Thursday, 9 May 2013

Solar Power v Bio Fuels.

We've just returned to the UK after staying with friends in Portugal.                                           
Their villa is supplied by local landowners with well matured and dried logs to feed their wood burning stove which was lit each chilly spring evening.
It may be a "primeval man" thing, but I love the warm glow of a real fire and the comfort it gives.  It may feel natural, but is it sustainable or environmental?
 I'd love to say YES, but despite the increasing number of UK households with wood scavenging adults and wood burning stoves the reality is less certain.

I reprint the following from Norbord, not because people with solar panels on their roofs are "whiter than white", manufacturing panels and accessories obviously negate that, but in attempt to show not ALL alternative energy is as good as it seems..

Under the Renewables Obligation, the UK government has incentivised the burning of wood instead of fuels such as oil and gas to create electricity.
This enables energy generators to pay more than double the price paid by UK manufacturers who use wood to make their products. This has driven up prices by 60% in the last five years.
But the bigger issue is CO2 emissions.
Dirtier than coal is a joint report by the RSPB, Friends of the Earth and Greenpeace that explains how, when compared with burning coal, burning trees will actually increase emissions by 49% over the next 40 years.
Here’s the science: when wood is burnt, CO2 is emitted – one tonne of dry wood burnt in a power station will emit 1.8 tonnes of CO2 into the atmosphere.
The DECC (Department of Energy and Climate Change) has ignored these emissions; they argue that the carbon released is offset by the carbon absorbed by the growing forest so they assume that wood used as biomass fuel is a ‘carbon-free asset’.
This means that they can completely ignore the very real carbon emitted by the smokestacks of power plants, on the assumption that it is offset by the growth of trees.
Unfortunately, this dismisses the fact that forests are already growing and already storing carbon, when the trees are harvested and burnt, that carbon storage is eliminated and the carbon that was in the tree is released into the atmosphere.
So the energy companies are being paid carbon credits to increase carbon emissions.
Whereas wood used in manufacturing ensures carbon is locked in for up to 35 years with the remaining scrap timber being burnt for heat generation instead of going to landfill sites.
To add insult to injury, the environmentally disastrous results of burning wood for energy is subsidised
by almost a £1billion a year, with households providing the money for this subsidy via their energy bills.
If only half of the planning permission applications for biomass power stations are approved, they will have the capacity to consume many times the entire annual UK sustainable timber harvest.
Due to the inequity of the current subsidy arrangements, this will mean that this wood fibre will no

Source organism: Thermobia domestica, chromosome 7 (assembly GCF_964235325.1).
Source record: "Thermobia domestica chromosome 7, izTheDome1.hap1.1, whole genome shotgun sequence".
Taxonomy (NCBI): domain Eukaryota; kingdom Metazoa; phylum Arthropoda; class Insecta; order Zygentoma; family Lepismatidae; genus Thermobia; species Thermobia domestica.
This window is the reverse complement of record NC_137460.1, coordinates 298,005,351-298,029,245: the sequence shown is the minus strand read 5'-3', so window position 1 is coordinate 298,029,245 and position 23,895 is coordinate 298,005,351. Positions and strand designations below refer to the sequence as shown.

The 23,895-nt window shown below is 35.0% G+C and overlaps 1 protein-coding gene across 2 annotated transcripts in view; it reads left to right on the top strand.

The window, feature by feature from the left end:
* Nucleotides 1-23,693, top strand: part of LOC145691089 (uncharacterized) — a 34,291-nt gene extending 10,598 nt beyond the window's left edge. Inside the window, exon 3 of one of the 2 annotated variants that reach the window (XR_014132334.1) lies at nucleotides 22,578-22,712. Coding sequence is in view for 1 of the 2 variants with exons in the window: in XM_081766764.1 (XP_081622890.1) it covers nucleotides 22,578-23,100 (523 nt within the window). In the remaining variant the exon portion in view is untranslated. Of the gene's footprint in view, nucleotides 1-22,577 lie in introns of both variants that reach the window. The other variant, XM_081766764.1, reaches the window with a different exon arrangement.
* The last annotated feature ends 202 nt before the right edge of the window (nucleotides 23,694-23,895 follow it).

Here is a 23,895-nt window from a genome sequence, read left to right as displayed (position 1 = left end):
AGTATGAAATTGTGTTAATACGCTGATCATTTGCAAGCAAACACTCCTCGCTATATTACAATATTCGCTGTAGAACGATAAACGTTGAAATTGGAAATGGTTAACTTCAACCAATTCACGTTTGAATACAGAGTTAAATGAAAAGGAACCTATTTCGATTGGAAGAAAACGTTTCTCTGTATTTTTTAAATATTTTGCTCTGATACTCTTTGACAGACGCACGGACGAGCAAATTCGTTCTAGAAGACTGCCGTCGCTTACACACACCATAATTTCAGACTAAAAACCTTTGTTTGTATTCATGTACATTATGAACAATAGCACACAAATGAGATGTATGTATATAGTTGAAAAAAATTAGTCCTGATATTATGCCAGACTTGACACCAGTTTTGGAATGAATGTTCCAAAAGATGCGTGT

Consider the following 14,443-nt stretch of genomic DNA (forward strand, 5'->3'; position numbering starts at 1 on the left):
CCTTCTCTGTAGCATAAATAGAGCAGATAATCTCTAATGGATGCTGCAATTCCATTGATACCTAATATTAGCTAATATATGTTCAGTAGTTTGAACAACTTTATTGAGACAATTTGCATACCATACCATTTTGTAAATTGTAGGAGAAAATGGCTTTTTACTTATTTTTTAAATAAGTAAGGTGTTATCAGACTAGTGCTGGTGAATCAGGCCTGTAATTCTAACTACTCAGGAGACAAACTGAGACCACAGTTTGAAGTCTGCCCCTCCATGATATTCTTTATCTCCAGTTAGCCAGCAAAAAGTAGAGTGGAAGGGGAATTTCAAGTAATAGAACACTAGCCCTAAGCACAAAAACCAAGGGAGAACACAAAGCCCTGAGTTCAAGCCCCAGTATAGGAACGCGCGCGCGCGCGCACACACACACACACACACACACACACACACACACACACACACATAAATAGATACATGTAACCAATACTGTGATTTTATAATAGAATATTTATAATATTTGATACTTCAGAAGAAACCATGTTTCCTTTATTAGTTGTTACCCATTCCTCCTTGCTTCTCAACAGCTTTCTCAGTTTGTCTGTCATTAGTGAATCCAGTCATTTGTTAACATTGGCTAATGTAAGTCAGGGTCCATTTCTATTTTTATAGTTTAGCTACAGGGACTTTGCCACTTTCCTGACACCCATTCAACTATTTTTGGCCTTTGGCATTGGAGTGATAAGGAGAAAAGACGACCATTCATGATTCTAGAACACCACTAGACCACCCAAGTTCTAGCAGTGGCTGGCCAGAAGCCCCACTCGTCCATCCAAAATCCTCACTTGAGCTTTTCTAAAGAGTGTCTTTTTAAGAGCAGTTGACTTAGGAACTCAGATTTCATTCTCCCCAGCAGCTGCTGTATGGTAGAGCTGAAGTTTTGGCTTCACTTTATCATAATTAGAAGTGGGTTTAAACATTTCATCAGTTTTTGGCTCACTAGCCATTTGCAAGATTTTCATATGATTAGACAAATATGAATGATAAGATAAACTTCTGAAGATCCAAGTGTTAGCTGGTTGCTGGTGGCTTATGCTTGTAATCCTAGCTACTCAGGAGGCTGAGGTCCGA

longer be cost effectively available to British traditional users of wood.
The consequences of this are many and varied. The cost of goods manufactured with timber-based products will rise dramatically. Manufacturing companies are likely to consider moving out of Britain to locations where the raw material is more readily and cheaply available or wood fibre will be imported into Britain creating a negative impact on the balance of trade.
There will also be an impact on the fragile recovery of the building industry with increased costs for wood panels.
Inevitable price increases mean builders may consider plywood from sources such as China. This raises more environmental issues as timber from these sources may have come from threatened rain forests and illegal logging.
Highest CO2 levels in 5 million years seem to confirm we need to be doing something soon. Newspaper report.

 Do you have a wood burning stove? Is it economic for you, or do you just like a "real" fire?
I'd like to hear your views.

Twitter: (@solaricarus)


  1. Very interesting, thanks for posting this. Liked the idea that wood used for furniture locks in the carbon for 35 more years whereas if it's burnt in a power station it's releasing carbon to the atmosphere. Will try not to annoy friends with wood-burning stoves... My energy plan would be nuclear, solar and wind - in that order.

    1. Hi Chris.
      As always...Ditto. My energy plan would be nuclear, solar and wind - in that order.

  2. Yes I agree that a lot of CO2 gets generated while woods are burnt. But sometimes It is necessary for people like me. I am not as much strong economically this is the reason why I have bought a Cheap Wood burning stove. I am not able to afford electric heaters also. My children can keep the cold away by this stove. This is the reason that why this stove is necessary for me. There are a lot of areas are available where we can take steps for preventing pollution.